The Natura 2000 network is the centerpiece of the European Union conservation strategy to safeguard priority species and habitats. The question whether other co-occurring species of conservation concern may also benefit from this network, however, remains largely unknown.

This study used a systematic approach (MARXAN) to: 1) evaluate if the Natura 2000 network in the Alboran Sea (W Mediterranean), initially proposed to protect the common bottlenose dolphin (Tursiops truncatus) and priority habitats, is also spatially protecting the endangered common dolphin (Delphinus delphis), and 2) identifying additional marine areas that should be protected to reach adequate conservation targets for the common dolphin.

It is shown that, while the current Natura 2000 network encompass ca. 22% of predicted abundances for common dolphins, this percentage might be enhanced by protecting coastal areas nearby the Strait of Gibraltar. However, the authors stress that dolphins and fisheries largely overlap spatially nearby the coastline, and only segregate in offshore areas that represent the marginal distribution of the species.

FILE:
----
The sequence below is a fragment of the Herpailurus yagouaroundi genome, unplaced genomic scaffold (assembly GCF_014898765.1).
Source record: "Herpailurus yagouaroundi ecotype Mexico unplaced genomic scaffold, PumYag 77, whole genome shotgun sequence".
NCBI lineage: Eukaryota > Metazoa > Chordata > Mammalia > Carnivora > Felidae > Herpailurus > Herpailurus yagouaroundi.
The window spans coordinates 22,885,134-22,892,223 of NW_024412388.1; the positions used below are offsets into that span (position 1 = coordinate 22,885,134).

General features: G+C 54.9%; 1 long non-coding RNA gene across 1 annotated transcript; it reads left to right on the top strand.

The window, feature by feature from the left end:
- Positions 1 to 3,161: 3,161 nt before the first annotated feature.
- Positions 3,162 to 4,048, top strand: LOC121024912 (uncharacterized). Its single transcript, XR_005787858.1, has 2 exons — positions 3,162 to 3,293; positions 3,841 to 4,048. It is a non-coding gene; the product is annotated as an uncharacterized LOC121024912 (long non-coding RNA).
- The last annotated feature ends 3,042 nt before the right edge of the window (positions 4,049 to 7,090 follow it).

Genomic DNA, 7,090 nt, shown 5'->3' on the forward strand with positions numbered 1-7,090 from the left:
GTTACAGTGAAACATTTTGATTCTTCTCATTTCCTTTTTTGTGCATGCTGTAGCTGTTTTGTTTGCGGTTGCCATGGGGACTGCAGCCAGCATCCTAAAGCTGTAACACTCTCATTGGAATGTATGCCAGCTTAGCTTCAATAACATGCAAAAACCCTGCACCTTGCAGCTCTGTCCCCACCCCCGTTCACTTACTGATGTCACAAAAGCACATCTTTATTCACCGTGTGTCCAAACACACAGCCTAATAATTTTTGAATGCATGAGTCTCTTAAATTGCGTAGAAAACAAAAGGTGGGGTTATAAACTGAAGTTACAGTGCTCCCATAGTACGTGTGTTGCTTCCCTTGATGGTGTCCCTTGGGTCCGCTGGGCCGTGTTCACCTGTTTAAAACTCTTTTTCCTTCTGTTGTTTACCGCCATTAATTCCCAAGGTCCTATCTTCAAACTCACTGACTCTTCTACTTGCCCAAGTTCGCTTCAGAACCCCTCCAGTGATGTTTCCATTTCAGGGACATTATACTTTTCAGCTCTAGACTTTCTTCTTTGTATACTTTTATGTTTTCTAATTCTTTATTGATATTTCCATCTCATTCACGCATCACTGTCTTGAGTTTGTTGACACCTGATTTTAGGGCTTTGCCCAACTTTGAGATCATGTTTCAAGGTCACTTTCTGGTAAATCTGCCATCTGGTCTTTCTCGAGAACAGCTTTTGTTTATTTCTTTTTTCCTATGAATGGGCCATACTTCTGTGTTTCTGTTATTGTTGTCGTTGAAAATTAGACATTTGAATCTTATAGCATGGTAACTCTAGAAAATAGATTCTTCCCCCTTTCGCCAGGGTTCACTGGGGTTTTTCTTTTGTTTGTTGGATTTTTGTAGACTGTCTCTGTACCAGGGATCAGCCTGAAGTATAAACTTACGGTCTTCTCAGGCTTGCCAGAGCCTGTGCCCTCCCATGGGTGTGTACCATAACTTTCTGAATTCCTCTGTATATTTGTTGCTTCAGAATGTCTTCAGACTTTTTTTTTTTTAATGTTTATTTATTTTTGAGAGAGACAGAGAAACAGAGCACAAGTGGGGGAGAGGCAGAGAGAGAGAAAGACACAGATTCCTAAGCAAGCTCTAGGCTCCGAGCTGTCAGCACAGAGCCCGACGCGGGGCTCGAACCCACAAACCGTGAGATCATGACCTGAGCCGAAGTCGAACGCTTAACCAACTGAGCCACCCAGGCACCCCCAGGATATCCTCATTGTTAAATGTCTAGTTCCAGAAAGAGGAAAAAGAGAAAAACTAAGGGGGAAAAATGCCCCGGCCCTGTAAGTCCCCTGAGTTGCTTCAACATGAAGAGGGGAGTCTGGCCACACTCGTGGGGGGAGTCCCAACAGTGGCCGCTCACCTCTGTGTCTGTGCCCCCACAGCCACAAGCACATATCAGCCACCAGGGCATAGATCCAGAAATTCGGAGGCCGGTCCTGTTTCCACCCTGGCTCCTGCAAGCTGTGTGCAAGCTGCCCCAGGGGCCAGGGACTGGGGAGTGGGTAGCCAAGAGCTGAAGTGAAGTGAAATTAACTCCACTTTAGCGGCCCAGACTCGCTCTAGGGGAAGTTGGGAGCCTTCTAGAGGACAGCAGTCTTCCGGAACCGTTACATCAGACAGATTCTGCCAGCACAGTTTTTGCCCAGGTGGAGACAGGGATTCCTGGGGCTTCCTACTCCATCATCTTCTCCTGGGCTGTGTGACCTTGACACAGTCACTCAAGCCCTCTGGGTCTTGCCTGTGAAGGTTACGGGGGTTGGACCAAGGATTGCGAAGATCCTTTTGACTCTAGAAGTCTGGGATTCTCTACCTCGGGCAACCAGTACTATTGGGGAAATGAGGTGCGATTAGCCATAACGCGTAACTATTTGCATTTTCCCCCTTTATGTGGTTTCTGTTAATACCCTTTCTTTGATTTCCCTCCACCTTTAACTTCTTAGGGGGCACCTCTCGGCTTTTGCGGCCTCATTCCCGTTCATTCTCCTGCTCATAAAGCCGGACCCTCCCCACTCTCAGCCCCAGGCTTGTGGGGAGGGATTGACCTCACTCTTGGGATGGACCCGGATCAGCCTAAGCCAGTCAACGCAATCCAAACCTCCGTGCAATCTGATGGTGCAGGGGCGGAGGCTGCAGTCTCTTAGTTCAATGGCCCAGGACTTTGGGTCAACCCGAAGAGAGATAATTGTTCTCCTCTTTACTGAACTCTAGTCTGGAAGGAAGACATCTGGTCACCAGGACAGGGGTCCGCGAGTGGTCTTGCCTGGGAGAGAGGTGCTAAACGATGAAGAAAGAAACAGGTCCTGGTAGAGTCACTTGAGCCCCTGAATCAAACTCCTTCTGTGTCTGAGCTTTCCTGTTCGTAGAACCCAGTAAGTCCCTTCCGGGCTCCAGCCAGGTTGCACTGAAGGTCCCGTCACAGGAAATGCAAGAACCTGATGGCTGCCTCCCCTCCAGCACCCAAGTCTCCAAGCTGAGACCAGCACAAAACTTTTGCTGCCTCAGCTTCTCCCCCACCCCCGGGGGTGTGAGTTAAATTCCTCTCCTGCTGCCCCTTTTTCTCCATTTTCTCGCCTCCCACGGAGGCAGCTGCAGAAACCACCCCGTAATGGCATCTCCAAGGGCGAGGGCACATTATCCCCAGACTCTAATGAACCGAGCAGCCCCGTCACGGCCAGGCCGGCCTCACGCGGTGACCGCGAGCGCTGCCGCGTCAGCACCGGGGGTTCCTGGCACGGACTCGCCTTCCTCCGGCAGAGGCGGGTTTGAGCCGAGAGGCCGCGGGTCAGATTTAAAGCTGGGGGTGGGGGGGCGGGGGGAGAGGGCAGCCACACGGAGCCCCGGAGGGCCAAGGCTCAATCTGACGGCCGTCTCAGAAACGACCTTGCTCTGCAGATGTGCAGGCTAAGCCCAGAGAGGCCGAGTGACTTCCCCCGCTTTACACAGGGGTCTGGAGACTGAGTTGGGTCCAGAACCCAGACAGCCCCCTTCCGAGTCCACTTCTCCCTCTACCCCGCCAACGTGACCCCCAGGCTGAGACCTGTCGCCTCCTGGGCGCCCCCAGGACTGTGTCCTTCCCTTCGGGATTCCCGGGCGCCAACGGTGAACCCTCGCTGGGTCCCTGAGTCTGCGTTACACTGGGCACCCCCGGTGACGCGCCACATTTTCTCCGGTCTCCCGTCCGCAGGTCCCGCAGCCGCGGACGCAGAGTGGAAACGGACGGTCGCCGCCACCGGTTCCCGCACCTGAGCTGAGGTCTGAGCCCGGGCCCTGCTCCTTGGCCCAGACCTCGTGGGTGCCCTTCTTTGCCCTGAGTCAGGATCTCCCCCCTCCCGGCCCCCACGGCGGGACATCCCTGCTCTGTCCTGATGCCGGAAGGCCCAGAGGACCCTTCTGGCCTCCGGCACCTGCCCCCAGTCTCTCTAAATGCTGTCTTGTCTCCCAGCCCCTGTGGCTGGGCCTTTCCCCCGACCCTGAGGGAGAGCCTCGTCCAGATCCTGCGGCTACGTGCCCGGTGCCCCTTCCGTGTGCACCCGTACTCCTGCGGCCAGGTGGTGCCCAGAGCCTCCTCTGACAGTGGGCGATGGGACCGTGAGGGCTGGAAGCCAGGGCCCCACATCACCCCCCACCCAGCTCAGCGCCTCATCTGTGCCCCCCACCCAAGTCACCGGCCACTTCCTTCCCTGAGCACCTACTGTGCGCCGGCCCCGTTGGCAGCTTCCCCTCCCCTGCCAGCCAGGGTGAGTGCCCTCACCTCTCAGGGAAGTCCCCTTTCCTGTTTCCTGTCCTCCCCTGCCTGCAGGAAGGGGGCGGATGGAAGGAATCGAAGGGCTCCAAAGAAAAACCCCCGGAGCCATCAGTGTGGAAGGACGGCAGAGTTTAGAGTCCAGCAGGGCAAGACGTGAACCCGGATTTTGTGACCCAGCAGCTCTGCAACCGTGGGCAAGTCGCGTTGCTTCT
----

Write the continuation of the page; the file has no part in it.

It is concluded that conservation decision-makers must achieve a trade-off between cetacean conservation and fisheries by combining an area-based approach (i.e., new protected areas close to the Strait of Gibraltar) together with a basin-wide threat-based approach (e.g., regulation of fisheries).

Giménez et al. (2021) Expanding protected areas to encompass the conservation of the endangered common dolphin (Delphinus delphis) in the Alboran Sea. Marine Environmental Research 168: 105305